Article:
Pubdate: Wed, 23 Aug 2000
Source: Bangor Daily News (ME)
Copyright: 2000, Bangor Daily News Inc.
Author: Barry McCaffrey
Note: Barry McCaffrey is the director of the Office of National Drug
Control Policy.


As the world production of heroin skyrockets, this drug has become cheaper and purer -- making it more accessible to people who smoke or snort heroin in addition to users who inject it intravenously. Sadly, the age of initiation is dropping for heroin so youngsters in Maine are increasingly at risk.

Drug Enforcement Administration agents in New England report that during the last three years, heroin trafficking rose 30 percent in their area of responsibility. Heroin is entering Maine from Massachusetts and New York. Communities in Maine’s Penobscot and Hancock counties are experiencing increasing rates of addiction. Heroin-related emergency-room episodes and deaths are becoming more prevalent.

In response to this situation, effective methadone treatment is currently available in Portland and Winslow. Fortunately, Acadia Hospital in Bangor is seeking a permit for a clinic in the northern part of the state to offer heroin addicts therapeutic services, including methadone. Gov. Angus King and Lynn Duby, commissioner of the state Department of Mental Health, Mental Retardation and Substance Abuse Services, both support this pharmacotherapy. Unfortunately, some public officials oppose methadone because they mistakenly believe it entails high failure rates and resembles giving wine rather than whiskey to alcoholics. Nothing could be farther from the truth.

Methadone therapy is one of the longest-established, most thoroughly evaluated and proven forms of drug treatment. A National Institute on Drug Abuse Treatment Outcome Study found that methadone reduced heroin use by 70 percent and criminal activity by 57 percent while increasing full-time employment 24 percent.

A 1998 review by the General Accounting Office states: “Re-search provides strong evidence to support methadone maintenance as the most effective treatment for heroin addiction.” Nationally, methadone helps keep 179,000 addicts off heroin, off welfare and on the tax rolls as law-abiding citizens.

A National Academy of Sciences study determined that “methadone treatment helps heroin addicts free themselves from drug dependency, a life of crime in support of their habit, and the risk of adding to the AIDS population by sharing dirty needles.” Some misguided critics have objected to methadone because they consider it simply the substitution of one addictive drug for another. However, as Dr. Avram Goldstein -- a nationally renowned scientist at Stanford University -- explains in his book, “Addiction, From Biology to Drug Policy,” not only does methadone provide an oral route of administration in place of syringes, but it also has “no adverse effects on cognitive or psychomotor function, performance of skilled tasks, or memory.”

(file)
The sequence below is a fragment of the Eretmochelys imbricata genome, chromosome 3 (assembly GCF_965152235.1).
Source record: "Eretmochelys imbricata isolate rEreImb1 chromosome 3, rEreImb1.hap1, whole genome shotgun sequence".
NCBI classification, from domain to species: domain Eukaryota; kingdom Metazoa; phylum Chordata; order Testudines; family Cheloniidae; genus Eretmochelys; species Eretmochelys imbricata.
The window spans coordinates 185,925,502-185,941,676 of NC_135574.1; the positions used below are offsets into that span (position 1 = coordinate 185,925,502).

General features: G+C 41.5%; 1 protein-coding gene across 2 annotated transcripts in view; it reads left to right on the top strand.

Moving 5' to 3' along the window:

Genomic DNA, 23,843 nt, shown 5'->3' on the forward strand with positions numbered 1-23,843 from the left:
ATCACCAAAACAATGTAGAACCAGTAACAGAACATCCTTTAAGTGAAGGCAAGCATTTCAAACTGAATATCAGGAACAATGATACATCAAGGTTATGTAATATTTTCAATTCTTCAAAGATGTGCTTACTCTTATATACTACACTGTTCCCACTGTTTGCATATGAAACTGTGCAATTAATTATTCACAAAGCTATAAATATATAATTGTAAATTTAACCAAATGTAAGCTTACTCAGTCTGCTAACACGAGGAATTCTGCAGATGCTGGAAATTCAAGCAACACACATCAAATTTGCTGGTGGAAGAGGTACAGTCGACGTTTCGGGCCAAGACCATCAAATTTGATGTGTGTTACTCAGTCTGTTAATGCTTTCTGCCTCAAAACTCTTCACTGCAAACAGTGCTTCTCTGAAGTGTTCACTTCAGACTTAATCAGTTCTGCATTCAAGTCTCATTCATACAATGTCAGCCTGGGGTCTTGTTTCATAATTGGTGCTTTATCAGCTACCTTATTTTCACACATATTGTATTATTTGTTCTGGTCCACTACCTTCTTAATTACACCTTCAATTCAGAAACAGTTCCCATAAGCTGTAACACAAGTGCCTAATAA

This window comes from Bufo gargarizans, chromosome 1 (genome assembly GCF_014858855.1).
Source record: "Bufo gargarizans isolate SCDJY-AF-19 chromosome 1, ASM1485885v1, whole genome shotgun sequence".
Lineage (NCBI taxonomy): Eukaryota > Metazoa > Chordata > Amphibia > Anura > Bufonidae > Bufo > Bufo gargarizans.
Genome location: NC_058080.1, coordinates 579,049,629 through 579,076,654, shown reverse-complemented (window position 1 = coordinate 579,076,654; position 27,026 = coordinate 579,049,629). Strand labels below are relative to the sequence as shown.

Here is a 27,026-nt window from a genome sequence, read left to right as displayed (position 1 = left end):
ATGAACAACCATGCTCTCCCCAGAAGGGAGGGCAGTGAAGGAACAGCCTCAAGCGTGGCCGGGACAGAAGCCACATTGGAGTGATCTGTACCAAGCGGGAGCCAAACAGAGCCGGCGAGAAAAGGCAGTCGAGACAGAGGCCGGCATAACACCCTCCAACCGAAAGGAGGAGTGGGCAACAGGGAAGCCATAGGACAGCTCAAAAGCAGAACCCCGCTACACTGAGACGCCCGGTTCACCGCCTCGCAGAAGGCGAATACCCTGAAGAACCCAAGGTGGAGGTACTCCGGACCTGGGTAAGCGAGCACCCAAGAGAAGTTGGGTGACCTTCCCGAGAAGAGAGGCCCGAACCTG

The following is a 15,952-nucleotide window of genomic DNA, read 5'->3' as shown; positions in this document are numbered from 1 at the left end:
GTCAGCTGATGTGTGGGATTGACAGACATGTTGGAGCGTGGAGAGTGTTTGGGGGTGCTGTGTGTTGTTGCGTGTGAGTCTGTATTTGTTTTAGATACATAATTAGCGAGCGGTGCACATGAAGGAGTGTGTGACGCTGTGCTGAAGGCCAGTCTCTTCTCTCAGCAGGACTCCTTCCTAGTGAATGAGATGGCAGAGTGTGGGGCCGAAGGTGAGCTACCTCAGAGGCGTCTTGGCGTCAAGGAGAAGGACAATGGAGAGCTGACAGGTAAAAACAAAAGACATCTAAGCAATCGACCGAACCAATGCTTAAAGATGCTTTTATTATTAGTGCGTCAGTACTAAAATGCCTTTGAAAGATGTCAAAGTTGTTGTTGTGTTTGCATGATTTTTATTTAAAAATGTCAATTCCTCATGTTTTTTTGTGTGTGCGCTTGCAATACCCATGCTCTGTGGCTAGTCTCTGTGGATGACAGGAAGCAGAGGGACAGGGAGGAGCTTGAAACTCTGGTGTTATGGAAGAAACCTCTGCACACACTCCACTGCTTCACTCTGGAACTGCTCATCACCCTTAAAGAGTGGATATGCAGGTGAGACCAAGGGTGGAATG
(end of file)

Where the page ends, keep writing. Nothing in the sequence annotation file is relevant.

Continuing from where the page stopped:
Unlike heroin, methadone doesn’t make patients “high.” Dr. Goldstein notes that when heroin addicts are maintained on methadone, general health improves and hormones tend to normalize.

Goldstein likens use of methadone for recovering heroin addicts to insulin for diabetics. People suffering from severe cases of diabetes must take medicine daily because their bodies have lost the ability to produce substances needed to function properly. Once heroin addiction has changed the neurochemistry of the brain, the body no longer is able to synthesize certain chemicals in the absence of opiates.

Hopefully, the day will soon come when we will be able to cure people of the neurochemical consequences of drug habits. In the meantime, methadone treatment is the best option available for many heroin addicts.

Medical drugs are not inherently evil. Antibiotics, insulin, antidepressants and chemotherapy are among the many medications that have saved or improved millions of lives in the 20th century. The nature of a drug, not the frequency with which it is administered, is what distinguishes miraculous medicines from dangerous toxins. Abstinence-based drug treatment for heroin cannot always restore the neurochemical condition that preceded addiction. Simply stated, sometimes we can’t put Humpty Dumpty back together again the way he was before the fall.

The Office of National Drug Control is committed to expanding the availability of all forms of treatment, including methadone therapy and drug-free communities, to reduce the suffering caused by addiction. We are devoting substantial resources to accomplish this goal.

The White House asked Congress to provide $3.8 billion for drug treatment in fiscal year 2001, a 34 percent increase since 1996. Clearly, the entire nation would be better off with less drug dependence. Drug use is a choice -- and a bad one, at that. Heroin addiction, however, is a brain disease that frequently responds to a combination of drug-treatment measures which may include physician-supervised use of methadone, LAAM and naltrexone.

Maine’s medical community needs the authority to use methadone appropriately as one tool in a comprehensive drug-treatment package. If we don’t offer methadone programs, heroin addicts will remain on the streets.
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MAP posted-by: Terry Liittschwager